Humor that hurts instead of laughs

Review of "Meetings with the Devil" by Sashko Nasev

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"Meetings with the Devil" by Sashko Nasev is correctly qualified as a postmodern, Balkan version of Bulgakov's great work "The Master and Margarita", but also of Goethe's Faust, primarily because of the motive - selling the soul to the devil. Critics of the postmodern in the third book of the story about Bozilak Nikogov may find postmodernist connections with another of Bulgakov's masterpieces, "The Dog’s Heart", and with other reference points in world art (not just literaure), but such a reading of this brilliant Nasev's work would focus more on the literary process, and less on the fact that the author created a true satire classic through the stories written in different epochs (even in different centuries - XX and XXI), not only in the context of the Balkans, but also worldwide.

A satire that both laughs and hurts (more hurts then laught), and that skillfully oscillates between the tragic and the comic, the real and the fantastic, the dream and the reality, the sublime love and the sexual pleasures… In the timeless story of the "merchant with his soul" Bozilak Nikogov, but also in the four newer short stories with images of today’s life, Nasev masters with the irony of his own, characteristic style, recognizable by the specific way in which he uses the mechanisms of (tragi)comedy, as well as the themes he deals with. Sashko Nasev's humor is lavish, dynamic and ruthless, characterized by exceptional ingenuity and self-irony.

While satire is often described as a tool of moral condemnation and criticism of human stupidity, moral depravity, debauchery, etc., the social, intellectual, and even sexual functions are also attributed to it, although less frequently. In this work of Nasev, all of these functions of the satirical narration are intertwined. The moral depravity of man as a starting point. Bozilak Nikogov is sitting in the City Park, seemingly an ordinary day, seemingly an everyday situation. The tension (in this case sexual) rises when an attractive girl sits on the bench opposite him. The man begins to trade with himself (in his thoughts, of course), he begins to wonder what he would be able to give in replace to find out "what color are the panties" of the girl who aroused him. And according to the popular saying "not to hear the Devil", a dramatic turn point occurs that raises the story forward – Devil is listening to the Bozilak’s thoughts and the Mephistopheles offer is immediately delivered to him, but not by Satan himself, but by his nephew. This is the universal premise on which the narrative lies, but it then develops in its own way, in accordance with the "curious and ingenious nature" of the grotesquely entertaining character Bozilak Nikogov.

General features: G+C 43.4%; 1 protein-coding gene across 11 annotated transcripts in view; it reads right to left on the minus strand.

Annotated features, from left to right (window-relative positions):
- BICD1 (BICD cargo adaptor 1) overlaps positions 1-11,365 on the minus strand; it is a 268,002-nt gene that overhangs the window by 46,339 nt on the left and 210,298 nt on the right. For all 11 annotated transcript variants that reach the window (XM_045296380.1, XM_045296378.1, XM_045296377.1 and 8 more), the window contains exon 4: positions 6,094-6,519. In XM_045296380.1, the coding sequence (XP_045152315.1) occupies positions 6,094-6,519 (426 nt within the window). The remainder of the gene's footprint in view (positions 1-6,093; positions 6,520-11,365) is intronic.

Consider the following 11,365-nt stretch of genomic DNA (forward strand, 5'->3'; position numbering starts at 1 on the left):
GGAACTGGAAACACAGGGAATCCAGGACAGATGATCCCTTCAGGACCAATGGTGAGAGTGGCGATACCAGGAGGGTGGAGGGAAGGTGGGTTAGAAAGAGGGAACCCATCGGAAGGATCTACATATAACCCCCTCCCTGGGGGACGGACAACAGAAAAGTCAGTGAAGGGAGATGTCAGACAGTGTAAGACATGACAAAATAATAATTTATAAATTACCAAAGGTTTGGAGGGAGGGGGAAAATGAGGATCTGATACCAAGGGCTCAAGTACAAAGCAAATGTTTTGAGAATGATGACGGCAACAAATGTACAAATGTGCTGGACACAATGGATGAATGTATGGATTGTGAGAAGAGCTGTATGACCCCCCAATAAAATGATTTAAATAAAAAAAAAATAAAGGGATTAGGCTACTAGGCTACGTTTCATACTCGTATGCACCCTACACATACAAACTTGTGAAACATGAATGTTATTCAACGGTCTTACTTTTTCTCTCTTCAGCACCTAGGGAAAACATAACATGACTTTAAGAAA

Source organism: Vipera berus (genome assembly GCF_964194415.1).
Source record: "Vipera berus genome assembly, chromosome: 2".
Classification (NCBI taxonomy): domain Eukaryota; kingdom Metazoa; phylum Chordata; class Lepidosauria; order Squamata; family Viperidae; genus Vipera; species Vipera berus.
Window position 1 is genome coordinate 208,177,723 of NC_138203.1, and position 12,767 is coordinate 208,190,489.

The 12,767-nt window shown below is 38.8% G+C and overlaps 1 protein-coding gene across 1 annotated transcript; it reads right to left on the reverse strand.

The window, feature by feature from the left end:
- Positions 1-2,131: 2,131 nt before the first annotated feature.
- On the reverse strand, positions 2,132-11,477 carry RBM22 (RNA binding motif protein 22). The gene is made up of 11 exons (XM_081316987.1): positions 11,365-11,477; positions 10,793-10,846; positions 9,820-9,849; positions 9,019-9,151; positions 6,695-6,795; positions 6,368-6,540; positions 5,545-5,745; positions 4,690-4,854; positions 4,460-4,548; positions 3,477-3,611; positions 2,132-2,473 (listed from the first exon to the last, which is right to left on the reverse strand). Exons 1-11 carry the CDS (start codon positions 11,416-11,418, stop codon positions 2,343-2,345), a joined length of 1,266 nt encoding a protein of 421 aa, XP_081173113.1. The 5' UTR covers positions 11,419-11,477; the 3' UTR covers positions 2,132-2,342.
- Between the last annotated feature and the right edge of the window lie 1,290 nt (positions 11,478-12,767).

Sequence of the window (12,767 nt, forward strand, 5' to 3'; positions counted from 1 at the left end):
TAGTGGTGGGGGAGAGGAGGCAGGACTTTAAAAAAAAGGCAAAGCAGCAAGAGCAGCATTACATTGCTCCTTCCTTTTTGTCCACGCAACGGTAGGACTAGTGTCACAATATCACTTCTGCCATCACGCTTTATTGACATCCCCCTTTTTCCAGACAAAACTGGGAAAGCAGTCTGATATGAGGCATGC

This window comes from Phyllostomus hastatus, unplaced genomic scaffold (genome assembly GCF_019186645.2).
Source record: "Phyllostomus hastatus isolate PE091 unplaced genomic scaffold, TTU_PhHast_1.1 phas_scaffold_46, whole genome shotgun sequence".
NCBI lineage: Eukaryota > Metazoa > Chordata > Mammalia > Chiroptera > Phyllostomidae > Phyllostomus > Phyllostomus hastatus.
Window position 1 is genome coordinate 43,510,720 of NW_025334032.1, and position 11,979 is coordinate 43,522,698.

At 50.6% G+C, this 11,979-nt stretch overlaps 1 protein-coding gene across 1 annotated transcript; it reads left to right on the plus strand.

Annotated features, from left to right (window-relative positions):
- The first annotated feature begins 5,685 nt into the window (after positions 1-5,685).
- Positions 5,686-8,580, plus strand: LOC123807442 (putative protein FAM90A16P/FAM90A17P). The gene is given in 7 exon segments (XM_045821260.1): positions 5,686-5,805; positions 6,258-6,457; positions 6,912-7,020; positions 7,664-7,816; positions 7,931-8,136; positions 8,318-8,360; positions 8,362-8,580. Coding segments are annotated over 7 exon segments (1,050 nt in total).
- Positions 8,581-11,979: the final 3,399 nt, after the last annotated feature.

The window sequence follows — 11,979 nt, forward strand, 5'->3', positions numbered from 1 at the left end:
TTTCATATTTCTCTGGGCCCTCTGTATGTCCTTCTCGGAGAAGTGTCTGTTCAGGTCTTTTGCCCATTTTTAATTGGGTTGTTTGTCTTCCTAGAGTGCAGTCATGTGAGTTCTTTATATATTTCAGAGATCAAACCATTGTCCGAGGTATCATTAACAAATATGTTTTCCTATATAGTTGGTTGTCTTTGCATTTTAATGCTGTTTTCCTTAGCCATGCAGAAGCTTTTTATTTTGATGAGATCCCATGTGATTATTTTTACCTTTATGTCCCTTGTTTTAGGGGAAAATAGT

Both t

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